Cases Involving ''Spoliation of Evidence'' In Texas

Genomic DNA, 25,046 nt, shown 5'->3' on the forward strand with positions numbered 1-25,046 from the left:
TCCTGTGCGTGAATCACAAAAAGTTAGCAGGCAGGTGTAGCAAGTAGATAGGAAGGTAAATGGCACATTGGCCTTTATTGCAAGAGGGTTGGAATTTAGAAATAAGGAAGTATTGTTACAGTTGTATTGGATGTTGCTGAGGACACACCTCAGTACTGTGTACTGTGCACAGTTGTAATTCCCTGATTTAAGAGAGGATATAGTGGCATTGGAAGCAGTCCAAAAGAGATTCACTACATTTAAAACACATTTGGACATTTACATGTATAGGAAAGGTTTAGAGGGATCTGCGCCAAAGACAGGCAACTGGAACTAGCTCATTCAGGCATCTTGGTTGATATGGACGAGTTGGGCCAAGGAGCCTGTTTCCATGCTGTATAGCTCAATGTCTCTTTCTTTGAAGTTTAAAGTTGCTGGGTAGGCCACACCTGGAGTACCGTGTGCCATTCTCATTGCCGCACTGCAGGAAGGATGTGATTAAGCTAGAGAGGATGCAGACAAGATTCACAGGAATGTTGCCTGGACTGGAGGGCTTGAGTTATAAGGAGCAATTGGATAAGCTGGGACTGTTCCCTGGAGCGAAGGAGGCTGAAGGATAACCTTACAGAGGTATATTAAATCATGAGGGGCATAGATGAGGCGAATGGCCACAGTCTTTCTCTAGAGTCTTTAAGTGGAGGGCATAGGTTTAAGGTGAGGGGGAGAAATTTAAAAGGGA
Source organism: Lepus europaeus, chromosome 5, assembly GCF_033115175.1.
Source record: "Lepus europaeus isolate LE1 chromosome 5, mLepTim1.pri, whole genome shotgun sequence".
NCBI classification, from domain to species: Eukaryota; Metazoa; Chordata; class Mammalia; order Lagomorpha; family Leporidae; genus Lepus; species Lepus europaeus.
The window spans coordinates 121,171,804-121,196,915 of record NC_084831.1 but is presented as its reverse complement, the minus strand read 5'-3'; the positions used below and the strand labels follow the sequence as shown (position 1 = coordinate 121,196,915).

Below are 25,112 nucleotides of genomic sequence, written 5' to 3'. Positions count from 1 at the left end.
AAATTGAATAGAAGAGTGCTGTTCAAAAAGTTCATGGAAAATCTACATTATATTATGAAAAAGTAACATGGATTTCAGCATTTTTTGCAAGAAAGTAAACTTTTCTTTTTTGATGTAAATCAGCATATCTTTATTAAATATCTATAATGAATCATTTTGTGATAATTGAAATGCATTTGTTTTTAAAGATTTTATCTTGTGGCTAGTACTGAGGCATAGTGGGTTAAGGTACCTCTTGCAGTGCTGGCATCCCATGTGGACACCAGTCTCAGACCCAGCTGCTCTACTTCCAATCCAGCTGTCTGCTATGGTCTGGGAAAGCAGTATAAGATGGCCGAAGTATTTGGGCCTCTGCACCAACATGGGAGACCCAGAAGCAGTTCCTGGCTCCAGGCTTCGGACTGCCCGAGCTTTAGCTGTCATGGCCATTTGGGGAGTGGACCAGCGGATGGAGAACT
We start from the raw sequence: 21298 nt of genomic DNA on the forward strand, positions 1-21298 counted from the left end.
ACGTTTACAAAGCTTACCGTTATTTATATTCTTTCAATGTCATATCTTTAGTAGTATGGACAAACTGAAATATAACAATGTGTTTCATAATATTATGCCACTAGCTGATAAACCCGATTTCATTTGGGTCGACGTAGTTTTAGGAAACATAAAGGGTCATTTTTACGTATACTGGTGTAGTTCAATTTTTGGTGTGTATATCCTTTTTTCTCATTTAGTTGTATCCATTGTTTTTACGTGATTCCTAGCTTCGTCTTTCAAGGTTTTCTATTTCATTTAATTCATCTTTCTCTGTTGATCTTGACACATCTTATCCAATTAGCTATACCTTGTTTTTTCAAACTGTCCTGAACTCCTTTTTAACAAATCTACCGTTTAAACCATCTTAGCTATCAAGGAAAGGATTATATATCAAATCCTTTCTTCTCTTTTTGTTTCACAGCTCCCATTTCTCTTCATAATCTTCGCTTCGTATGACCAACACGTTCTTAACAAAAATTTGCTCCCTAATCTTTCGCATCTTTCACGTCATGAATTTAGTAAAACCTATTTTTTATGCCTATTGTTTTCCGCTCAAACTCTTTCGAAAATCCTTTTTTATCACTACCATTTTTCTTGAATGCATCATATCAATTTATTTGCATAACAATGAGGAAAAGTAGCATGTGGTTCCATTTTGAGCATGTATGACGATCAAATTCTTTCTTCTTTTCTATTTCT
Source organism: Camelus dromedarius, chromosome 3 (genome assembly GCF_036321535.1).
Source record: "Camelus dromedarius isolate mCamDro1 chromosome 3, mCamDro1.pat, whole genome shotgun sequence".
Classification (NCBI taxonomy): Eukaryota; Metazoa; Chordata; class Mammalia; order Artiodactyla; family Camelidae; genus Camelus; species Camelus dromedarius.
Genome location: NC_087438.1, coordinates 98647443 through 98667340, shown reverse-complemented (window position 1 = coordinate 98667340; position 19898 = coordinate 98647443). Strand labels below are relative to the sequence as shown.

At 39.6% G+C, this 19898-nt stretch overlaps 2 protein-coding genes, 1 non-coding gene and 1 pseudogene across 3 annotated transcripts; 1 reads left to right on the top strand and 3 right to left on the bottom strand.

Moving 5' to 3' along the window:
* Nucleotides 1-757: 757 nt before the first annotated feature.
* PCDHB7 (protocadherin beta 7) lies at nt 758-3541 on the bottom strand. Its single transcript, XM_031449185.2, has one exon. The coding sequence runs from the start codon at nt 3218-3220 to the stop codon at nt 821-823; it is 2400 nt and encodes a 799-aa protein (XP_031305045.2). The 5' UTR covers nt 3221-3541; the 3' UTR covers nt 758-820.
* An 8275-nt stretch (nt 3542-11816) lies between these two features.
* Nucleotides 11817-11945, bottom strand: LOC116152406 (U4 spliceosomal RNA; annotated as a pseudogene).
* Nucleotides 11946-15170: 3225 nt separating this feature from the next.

Spoliation is the improper destruction of evidence relevant to a case. Kang v. Hyundai Corp., 992 S.W.2d 499, 502 (Tex. App.-Dallas 1999, no pet.). The intentional destruction, or spoliation, of evidence relevant to a case may, in the trial court's discretion, give rise to a presumption that the destroyed evidence would not have been favorable to its destroyer. Ordonez v. M.W. McCurdy & Co., 984 S.W.2d 264, 273 (Tex. App.-Houston [1st Dist.] 1998, no pet.). This presumption may be rebutted by a showing that the evidence in question was not destroyed with fraudulent intent or purpose. Id. When a party believes that another party has improperly destroyed evidence, it may either move for sanctions or request a spoliation presumption. Trevino v. Ortega, 969 S.W.2d 950, 954 (Tex. 1998) (Baker, J., concurring). The trial court must then determine whether sanctions or a presumption are justified. This legal inquiry involves considering whether there was: (1) a duty to preserve evidence; (2) the negligent or intentional destruction of evidence; (3) prejudice to the nonspoliator's ability to present its case or defense. Id.